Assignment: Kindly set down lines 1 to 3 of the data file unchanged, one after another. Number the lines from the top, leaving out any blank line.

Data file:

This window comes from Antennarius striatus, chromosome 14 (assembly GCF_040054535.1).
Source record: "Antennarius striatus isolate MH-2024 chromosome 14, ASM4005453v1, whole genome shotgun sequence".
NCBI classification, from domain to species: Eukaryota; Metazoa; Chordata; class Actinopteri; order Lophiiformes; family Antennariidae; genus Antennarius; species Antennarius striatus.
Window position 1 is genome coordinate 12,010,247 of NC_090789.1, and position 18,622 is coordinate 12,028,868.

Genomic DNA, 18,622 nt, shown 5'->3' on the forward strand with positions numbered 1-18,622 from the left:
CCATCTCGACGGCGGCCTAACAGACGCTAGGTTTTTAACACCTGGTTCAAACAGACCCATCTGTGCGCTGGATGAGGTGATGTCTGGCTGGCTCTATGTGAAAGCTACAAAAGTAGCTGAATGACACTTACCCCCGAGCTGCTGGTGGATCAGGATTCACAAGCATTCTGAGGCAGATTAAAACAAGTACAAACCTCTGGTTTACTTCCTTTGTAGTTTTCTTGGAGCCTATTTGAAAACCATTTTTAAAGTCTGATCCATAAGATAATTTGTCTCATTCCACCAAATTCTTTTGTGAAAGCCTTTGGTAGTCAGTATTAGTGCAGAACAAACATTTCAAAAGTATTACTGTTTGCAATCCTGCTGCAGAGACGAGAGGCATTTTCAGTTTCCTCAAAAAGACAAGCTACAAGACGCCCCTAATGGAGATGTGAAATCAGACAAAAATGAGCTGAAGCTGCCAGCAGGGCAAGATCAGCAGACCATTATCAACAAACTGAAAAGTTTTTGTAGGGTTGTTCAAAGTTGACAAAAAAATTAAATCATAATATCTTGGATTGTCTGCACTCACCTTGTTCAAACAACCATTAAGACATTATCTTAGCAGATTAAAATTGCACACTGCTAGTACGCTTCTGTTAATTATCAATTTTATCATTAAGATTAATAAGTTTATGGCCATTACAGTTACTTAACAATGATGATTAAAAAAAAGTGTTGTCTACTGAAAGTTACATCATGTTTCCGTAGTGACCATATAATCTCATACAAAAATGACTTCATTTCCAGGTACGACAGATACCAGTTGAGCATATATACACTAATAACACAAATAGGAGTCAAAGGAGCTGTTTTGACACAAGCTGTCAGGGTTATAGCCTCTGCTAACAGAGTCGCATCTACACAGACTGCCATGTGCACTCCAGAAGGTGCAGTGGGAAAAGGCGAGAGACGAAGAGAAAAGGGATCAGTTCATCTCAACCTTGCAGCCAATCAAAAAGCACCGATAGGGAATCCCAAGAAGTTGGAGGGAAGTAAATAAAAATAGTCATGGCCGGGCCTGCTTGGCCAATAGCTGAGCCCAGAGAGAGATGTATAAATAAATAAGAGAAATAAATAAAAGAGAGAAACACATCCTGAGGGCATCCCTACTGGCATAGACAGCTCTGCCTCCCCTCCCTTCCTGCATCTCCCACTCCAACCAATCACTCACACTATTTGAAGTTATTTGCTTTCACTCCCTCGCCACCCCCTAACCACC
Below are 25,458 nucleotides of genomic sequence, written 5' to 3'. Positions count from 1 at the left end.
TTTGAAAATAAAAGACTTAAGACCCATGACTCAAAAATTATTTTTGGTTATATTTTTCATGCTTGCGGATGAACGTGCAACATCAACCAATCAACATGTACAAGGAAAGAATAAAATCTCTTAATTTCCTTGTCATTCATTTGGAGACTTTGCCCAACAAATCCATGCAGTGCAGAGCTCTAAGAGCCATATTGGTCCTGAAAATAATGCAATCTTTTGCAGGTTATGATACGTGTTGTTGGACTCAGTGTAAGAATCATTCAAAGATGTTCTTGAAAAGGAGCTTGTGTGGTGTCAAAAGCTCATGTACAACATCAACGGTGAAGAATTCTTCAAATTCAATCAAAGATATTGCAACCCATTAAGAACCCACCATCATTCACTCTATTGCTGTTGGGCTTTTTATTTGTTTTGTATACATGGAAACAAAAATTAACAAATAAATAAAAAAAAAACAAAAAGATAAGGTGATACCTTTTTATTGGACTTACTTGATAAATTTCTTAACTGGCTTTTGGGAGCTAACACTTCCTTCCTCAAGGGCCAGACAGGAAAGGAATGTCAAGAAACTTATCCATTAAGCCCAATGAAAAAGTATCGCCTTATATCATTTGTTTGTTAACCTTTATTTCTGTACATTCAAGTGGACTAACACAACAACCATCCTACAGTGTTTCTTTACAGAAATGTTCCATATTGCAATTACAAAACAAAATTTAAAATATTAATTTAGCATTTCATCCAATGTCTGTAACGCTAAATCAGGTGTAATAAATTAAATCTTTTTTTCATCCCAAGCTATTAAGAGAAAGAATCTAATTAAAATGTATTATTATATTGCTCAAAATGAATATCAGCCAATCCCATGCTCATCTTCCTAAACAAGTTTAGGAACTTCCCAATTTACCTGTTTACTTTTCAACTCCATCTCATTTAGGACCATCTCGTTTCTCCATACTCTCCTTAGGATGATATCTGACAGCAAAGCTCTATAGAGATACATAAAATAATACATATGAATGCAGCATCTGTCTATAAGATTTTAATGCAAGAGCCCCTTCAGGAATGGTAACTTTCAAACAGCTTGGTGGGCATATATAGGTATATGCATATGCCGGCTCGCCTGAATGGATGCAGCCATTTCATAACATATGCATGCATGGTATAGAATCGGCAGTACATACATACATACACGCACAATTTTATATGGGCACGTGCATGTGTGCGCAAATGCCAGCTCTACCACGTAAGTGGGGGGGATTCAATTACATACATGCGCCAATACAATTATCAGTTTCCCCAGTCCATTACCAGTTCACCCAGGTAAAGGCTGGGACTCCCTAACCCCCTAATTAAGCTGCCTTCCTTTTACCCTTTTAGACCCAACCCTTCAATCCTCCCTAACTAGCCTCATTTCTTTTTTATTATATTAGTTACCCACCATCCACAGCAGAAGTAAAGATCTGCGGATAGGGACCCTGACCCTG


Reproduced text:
This window comes from Antennarius striatus, chromosome 14 (assembly GCF_040054535.1).
Source record: "Antennarius striatus isolate MH-2024 chromosome 14, ASM4005453v1, whole genome shotgun sequence".
NCBI classification, from domain to species: Eukaryota; Metazoa; Chordata; class Actinopteri; order Lophiiformes; family Antennariidae; genus Antennarius; species Antennarius striatus.